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Topic: accuracy assessment and technique's senstivity without validation data

I am working on “measuring coseismic displacements using COSI-Corr". I have produced correlation results (~ 80 results) using different technique's parameters given as:

•    Using:   1- ASTER DEM    2- SRTM DEM
•    Resampling method (Bilinear, Bicubic, Sinc)
•    Correlator (frequential or statistical)
•    Window sizes (8, 16, 32, 64)
•    Step Size (8, 12, 16)
•    Threshold (0.90, 0.95)
•   

I do not have validation dataset except some reference values from the literature. My objectives are:
1.    To measure accuracy of my results (correlations, displacements).
2.    To check sensitivity of the technique (COSI-Corr) based on these results.
3.    To investigate residual errors due to topography, attitude or CCD alignment.

I have seen following paper which describe accuracy assessment for glacier movement. It describe some tests to evaluate the results without validation dataset.

Scherler, D., Leprince, S., and Strecker, M.R., 2008, Glacier-surface velocities in alpine terrain from optical satellite imagery--Accuracy improvement and quality assessment: Remote Sensing of Environment, v. 112, p. 3806-3819.

Can you please give me any idea or directions how I can design (devise) some tests in order to perform the above mention tasks for measuring coseismic displacements. OR how I can check the accuracy of my results or technique’s sensitivity without having validation data.

Thanks for your consideration.
Yaseen

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Re: accuracy assessment and technique's senstivity without validation data

Hi Yaseen,

To validate your correlation results, you need to be able to identify and isolate the source of each errors. In your correlation results, you will have a superimposition of errors from;
- geometric modeling errors due to the sensor and platform,
- geometric errors due to topography errors,
- noise and correlation bias due to aliasing from the optical system and resampling method,
- decorrelation due to temporal changes,
- noise and bias in the correlation due to changes in lighting condition, shading differences, etc...

You need to understand all these sources of errors to have a better understanding of the uncertainty and potential bias on the displacement field measured.

You can try to evaluate most of these effects using images with no ground displacement.

You also need to understand what is affected when you change the options. For instance, the bilinear and bicubic resampling methods are in COSI-Corr only for fast visual results. They should not be used for quantitative results as the implementation does not account for local image warping. Hence they'll introduce resampling artifacts depending on the topography and incidence angle of the acquisition.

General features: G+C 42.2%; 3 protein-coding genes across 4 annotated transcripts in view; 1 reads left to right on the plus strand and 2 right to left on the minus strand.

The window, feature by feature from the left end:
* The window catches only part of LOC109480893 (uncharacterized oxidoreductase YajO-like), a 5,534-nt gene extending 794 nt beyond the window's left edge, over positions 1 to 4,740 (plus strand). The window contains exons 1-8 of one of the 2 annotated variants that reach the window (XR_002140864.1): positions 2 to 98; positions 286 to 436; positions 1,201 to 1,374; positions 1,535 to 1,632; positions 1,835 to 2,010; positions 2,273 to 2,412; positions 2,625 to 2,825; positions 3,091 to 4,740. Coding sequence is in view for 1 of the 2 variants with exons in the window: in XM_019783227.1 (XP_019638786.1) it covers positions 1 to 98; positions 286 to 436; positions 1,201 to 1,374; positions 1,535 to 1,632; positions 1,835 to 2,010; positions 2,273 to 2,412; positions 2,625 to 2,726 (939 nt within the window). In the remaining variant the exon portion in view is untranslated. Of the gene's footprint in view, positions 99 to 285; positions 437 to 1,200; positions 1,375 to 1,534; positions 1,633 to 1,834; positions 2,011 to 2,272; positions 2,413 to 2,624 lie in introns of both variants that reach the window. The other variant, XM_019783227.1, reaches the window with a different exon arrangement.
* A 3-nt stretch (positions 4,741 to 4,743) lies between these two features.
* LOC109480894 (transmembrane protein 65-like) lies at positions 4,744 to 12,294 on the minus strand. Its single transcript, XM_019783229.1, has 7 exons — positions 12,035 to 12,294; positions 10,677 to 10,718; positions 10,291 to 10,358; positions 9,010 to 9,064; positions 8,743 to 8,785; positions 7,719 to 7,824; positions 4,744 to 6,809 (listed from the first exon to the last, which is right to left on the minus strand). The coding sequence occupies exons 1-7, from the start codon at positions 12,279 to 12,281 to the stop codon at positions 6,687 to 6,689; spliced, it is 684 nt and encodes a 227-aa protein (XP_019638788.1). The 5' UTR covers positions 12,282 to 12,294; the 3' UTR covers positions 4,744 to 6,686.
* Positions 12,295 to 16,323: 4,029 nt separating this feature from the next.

The difference between ASTER DEM and SRTM depends on the error of each DEM and angle of incidence difference between acquisitions.

The threshold simply performs a filtering, cutting-off high image frequencies to reduce noise. The lower the threshold, the more the frequencies are being cut.

The step size should be related to the window size. The step size should sample well the deformation field you're trying to recover. If the step size is too small, the displacement field will be oversampled and no additional information will be gained. If its too large, you'll miss details.

The larger the window size, the more you average the displacement field, you're trading spatial smoothness for spatial resolution. Also, if the window size is too small, its FFT won't make sense because of the time-frequency uncertainty principle.

You should also have clear objectives as to which characteristics of the displacement field you want to evaluate (consistency of the fault trace, consistency of the relative fault offset, consistency of the long wavelength deformation?). I think you should generate synthetic images to test all the errors simply due to the algorithms. Then use the real images to characterize the effects of decorrelation and geometrical uncertainties.

In practice, you can also create models of fault dislocation and compare them with the correlation results.

To summarize, I don't think you can rigorously evaluate what's going on simply by looking at the processing results from a pair of images, and trying the combination of all parameters. Most combination actually won't  make any sense, you have to first understand the theoretical effects of each parameter, then make hypotheses, then test your hypotheses using your practical examples.

I think you also have to be clear on your objective: are you trying to test the methodolgy implemented in COSI-Corr, or are you rather trying to test the COSI-Corr software itself? These are two different things.


Let me know,
Sebastien